The patient’s antibiotic treatment was switched to cefazolin (1 g every 8 h) on day 5 based on the results of the antimicrobial susceptibility testing. His fever and chills improved following antibiotic treatment. Repeated blood cultures after antibiotic treatment were negative. He was treated for eight days with intravenous antibiotic therapy. The patient successfully underwent laparoscopic sigmoid colectomy without relapse of S. schleiferi bacteremia.

Discussion and conclusion

S. schleiferi was first reported as a new species in 1988 [8], and S. schleiferi subsp. coagulans can be differentiated from S schleiferi subsp. schleiferi based on coagulase production [9]. S. schleiferi is frequently isolated from the skin and external ear of dogs [10] and is recognized as one of the pathogens causing canine otitis externa [9].

While various human cases of S. schleiferi infection have been described previously, human infection caused by S. schleiferi subsp. coagulans is rare. Only four cases of S. schleiferi subsp. coagulans infection have been reported previously including two cases of endocarditis [5, 11], a case with left ventricular assist device infection [12], and a case with bacteremia (entry site undescribed) [13] (Table 1). None of the patients died of S. schleiferi subsp. coagulans infection.

Table 1 Characteristics of cases of human infection caused by Staphylococcus schleiferi subspecies coagulans

Both sets of blood cultures taken from the patient were positive for S. schleiferi subsp. coagulans and there was redness, swelling, and tenderness at the peripheral venous catheter insertion site. These clinical symptoms were resolved after withdrawal of the peripheral venous catheter. There was no other alternative explanation for bacteremia, and S. schleiferi subsp. coagulans can colonize on skin of human, especially who has contact with dogs [14]. For these reasons, we diagnosed his condition as catheter-related bloodstream infection. However, the patient denied contact with the dogs before admission. In addition, the onset of infection was a week after admission. Therefore, it is unclear how S. schleiferi subsp. coagulans colonized the patient’s skin in this case.

There are multiple reports that coagulase-negative staphylococci can produce SE alone or in combination with TSST-1 [15,16,17]. However, the S. schleiferi subsp. coagulans strain did not produce SEA to SED or TSST-1 in our case. Although the possession of SE genes was reported in 86% (18/21 strains) of coagulase-positive S. schleiferi detected from dogs, the production of SEA to SED and TSST-1 has not yet been reported [18]. As S. schleiferi subsp. coagulans infection is rare in humans and there are a limited number of case reports, further studies are needed to clarify the frequency of SE/TSST-1 production in S. schleiferi subsp. coagulans infection.

Various laboratory tests were performed to identify S. schleiferi subsp. coagulans in previous reports. Two reports used Vitek system (bioMérieux Vitek Inc., Hazelwood, Missouri) [5, 12]. One report used 16S ribosomal DNA sequencing, nested PCR, and the MicroScan WalkAway system (Dade-Behring, West Sacramento, California) [5, 11, 12]. Our case is the first to use MALDI-TOF MS, 16S ribosomal RNA gene sequencing for identification of S. schleiferi subsp. coagulans. S. schleiferi subsp. coagulans could have been mistaken for Staphylococcus aureus because both are free coagulase positive [5, 19]. Accurate identification of S. schleiferi subsp. coagulans can be expected by combining MALDI-TOF MS and biochemical properties test.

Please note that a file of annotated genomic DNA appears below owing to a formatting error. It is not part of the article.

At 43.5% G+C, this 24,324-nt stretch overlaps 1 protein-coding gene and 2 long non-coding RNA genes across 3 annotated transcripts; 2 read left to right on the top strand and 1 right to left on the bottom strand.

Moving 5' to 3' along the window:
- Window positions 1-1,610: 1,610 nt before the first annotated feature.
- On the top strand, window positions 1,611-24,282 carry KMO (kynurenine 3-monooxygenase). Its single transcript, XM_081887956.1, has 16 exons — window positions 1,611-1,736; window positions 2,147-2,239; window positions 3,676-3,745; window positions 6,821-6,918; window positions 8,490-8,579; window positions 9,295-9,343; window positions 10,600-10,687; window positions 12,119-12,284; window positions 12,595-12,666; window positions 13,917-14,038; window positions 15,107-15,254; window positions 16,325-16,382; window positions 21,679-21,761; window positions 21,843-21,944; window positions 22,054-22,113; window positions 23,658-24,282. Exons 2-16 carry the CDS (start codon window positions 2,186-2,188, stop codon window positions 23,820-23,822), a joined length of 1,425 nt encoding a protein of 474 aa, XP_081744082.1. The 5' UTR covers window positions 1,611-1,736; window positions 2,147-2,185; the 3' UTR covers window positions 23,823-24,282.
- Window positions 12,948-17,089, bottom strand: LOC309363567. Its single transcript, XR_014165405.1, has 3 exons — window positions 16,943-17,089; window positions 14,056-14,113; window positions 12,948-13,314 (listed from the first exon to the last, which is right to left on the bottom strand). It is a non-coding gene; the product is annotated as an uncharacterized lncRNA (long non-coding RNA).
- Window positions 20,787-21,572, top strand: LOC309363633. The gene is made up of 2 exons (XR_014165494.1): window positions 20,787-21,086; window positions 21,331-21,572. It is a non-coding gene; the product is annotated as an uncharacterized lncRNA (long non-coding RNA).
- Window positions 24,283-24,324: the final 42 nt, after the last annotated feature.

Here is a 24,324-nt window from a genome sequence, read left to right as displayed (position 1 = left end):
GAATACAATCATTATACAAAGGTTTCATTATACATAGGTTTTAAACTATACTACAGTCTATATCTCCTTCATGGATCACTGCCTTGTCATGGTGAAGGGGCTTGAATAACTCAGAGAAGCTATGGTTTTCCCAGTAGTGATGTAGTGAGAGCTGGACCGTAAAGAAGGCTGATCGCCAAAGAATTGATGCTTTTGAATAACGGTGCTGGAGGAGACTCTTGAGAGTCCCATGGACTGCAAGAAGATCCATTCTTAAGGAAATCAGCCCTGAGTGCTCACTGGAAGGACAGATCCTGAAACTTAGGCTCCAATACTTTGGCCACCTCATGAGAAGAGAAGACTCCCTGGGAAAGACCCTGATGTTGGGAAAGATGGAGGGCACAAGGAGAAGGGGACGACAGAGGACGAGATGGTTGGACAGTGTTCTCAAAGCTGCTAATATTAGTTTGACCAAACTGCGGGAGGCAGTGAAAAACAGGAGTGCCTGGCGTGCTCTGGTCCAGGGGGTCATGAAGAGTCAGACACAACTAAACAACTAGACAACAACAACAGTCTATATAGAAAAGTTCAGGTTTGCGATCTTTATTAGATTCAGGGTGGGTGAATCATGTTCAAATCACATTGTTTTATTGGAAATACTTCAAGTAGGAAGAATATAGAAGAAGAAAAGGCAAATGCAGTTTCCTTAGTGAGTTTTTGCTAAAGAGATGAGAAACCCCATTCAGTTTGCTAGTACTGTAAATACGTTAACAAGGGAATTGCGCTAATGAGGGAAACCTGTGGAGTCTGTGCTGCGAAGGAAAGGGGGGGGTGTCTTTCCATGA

Non-aureus Staphylococci, especially coagulase-negative Staphylococci are often resistant to methicillin [20], however, two previous cases and the present case were susceptible to methicillin [5, 11,12,13].

In summary, we present the first case of catheter-related bloodstream infection caused by S. schleiferi subsp. coagulans. The organism was identified using MALDI-TOF MS, 16S ribosomal RNA gene-sequencing analysis, and free coagulase test. Therefore, although human infection is rare, S. schleiferi subsp. coagulans can be pathogenic in humans.

Availability of data and materials

All data analyzed in this study are included in this published article.

Related information is accessible under request to the corresponding author.

Abbreviations

S. schleiferi :

Staphylococcus schleiferi

S. schleiferi  subsp. schleiferi :

Staphylococcus schleiferi subspecies schleiferi

S. schleiferi  subsp. coagulans :

Staphylococcus schleiferi subspecies coagulans

MALDI-TOF MS:

Matrix-assisted laser desorption/ionization time-of-flight mass spectrometry

SE:

Staphylococcal enterotoxin

TSST-1:

Toxic shock syndrome toxin-1

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Conceptualization: TK, MI; microbiological investigation; TK, YO writing original draft: TK; reviewing and editing the manuscript: all authors. All authors read and approved the final manuscript.

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Correspondence to Mahoko Ikeda.

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Kobayashi, T., Ikeda, M., Ohama, Y. et al. First human case of catheter-related blood stream infection caused by Staphylococcus schleiferi subspecies coagulans: a case report and literature review. Ann Clin Microbiol Antimicrob 20, 68 (2021). https://doi.org/10.1186/s12941-021-00474-3

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Keywords

  • Staphylococcus schleiferi subspecies coagulans
  • Catheter-related bloodstream infection
  • Matrix-assisted laser desorption/ionization time-of-flight mass spectrometry
  • 16S ribosomal RNA sequencing